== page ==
by Dan McCaleb
An additional 840,000 American workers filed initial unemployment claims in the week ending Oct. 3, down about 9,000 from the previous week’s revised number but still well above pre-pandemic levels.
According to the U.S. Department of Labor, the advance seasonally adjusted unemployment rate was 7.5 percent for the week ending Sept. 26, a decrease of 0.7 percentage points from the prior week. Unemployment rate data lags the new initial claims report by a week.
For the second week in a row, new claims from California were estimated by the department. California paused its reporting for two weeks as it works on a backlog of benefits and institutes new fraud prevention measures
Continued claims, which count those who have filed for benefits at least two weeks in a row, fell by about a million to 11 million. Part of that drop in continuing claims is a result of workers losing eligibility after 26 weeks of receiving benefits.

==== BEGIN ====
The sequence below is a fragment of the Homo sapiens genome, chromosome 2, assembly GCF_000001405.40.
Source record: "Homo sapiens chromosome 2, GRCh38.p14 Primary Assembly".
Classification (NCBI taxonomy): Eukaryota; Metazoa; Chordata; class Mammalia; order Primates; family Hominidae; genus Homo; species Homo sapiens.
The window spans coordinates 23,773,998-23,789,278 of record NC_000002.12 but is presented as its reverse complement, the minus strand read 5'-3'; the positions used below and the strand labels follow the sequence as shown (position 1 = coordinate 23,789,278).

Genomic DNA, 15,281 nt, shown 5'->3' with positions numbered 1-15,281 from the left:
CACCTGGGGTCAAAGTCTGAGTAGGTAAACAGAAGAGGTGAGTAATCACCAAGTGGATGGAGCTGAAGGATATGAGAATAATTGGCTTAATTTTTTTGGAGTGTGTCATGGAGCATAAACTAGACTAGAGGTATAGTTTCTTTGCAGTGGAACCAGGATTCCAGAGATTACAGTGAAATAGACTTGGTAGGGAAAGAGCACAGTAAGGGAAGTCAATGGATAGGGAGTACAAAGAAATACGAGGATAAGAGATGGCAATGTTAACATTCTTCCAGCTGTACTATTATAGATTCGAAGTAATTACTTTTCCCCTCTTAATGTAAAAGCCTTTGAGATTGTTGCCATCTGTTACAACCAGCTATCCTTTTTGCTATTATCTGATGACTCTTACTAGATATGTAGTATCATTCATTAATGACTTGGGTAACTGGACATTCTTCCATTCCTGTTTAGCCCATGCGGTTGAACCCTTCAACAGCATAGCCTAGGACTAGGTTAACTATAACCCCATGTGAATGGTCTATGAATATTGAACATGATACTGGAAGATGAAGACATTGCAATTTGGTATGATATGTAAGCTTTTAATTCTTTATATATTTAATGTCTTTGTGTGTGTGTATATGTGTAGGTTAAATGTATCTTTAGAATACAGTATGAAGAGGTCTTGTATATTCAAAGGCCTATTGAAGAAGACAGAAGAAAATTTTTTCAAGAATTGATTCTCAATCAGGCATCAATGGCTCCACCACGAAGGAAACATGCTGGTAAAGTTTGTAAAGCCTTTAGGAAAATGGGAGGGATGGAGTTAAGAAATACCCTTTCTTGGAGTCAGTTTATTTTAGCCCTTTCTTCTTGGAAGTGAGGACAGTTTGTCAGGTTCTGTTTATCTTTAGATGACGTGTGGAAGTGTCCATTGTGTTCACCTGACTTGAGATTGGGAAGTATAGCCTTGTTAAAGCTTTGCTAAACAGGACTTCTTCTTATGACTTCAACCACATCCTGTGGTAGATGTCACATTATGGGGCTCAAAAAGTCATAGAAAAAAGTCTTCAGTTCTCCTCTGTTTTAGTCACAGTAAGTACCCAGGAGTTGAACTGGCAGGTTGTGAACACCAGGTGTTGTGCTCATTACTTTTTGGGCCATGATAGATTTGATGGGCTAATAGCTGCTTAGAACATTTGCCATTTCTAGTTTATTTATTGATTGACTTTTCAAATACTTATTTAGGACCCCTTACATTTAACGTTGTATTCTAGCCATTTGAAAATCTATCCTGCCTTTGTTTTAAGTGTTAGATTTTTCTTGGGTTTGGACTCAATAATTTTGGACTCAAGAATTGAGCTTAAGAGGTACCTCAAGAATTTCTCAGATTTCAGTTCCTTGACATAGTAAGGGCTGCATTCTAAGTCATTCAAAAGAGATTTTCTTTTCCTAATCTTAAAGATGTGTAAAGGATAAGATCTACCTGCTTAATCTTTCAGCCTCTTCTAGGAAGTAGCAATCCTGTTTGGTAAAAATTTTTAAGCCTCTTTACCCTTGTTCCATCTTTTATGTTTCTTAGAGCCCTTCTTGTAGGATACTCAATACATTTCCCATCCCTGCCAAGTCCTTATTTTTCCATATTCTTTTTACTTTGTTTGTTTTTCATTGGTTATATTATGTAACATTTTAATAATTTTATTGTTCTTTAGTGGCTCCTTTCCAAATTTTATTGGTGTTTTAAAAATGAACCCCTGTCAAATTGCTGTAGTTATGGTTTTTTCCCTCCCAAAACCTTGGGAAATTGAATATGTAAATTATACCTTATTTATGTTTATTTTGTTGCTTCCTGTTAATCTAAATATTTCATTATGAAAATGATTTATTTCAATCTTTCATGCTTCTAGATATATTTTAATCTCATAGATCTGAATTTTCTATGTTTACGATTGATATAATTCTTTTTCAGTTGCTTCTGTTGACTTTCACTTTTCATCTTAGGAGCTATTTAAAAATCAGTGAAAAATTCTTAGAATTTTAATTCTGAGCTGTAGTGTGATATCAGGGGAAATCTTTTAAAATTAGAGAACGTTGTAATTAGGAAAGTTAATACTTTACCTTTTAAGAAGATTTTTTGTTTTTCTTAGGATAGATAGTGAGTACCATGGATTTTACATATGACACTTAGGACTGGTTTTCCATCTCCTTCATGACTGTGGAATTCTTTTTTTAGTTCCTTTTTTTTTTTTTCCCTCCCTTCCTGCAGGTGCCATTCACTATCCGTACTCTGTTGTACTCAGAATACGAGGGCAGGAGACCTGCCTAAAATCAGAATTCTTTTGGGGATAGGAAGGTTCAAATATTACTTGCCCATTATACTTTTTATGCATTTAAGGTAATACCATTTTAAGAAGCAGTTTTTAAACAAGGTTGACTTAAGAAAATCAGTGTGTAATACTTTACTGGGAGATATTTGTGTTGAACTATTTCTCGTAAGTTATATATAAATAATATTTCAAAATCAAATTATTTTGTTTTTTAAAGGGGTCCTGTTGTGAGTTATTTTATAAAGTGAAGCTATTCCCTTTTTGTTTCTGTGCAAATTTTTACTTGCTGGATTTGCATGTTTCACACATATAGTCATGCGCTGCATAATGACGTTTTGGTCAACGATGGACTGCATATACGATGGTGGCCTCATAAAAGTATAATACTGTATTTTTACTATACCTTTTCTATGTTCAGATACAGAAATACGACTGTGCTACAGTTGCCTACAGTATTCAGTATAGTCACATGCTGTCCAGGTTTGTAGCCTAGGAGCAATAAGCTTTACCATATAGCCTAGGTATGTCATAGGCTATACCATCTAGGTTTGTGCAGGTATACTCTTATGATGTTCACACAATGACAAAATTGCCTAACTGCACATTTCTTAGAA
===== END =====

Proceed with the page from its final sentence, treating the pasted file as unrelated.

After calling off stimulus negotiations with Congressional Democrats earlier this week, President Donald Trump said he would like to see standalone bills to provide another direct payment to Americans and to renew the Paycheck Protection Program to support small businesses.
In late March, when government restrictions shutting down businesses deemed nonessential to help slow the spread of COVD-19 were first put into place, new weekly unemployment claims peaked at more than 6 million.
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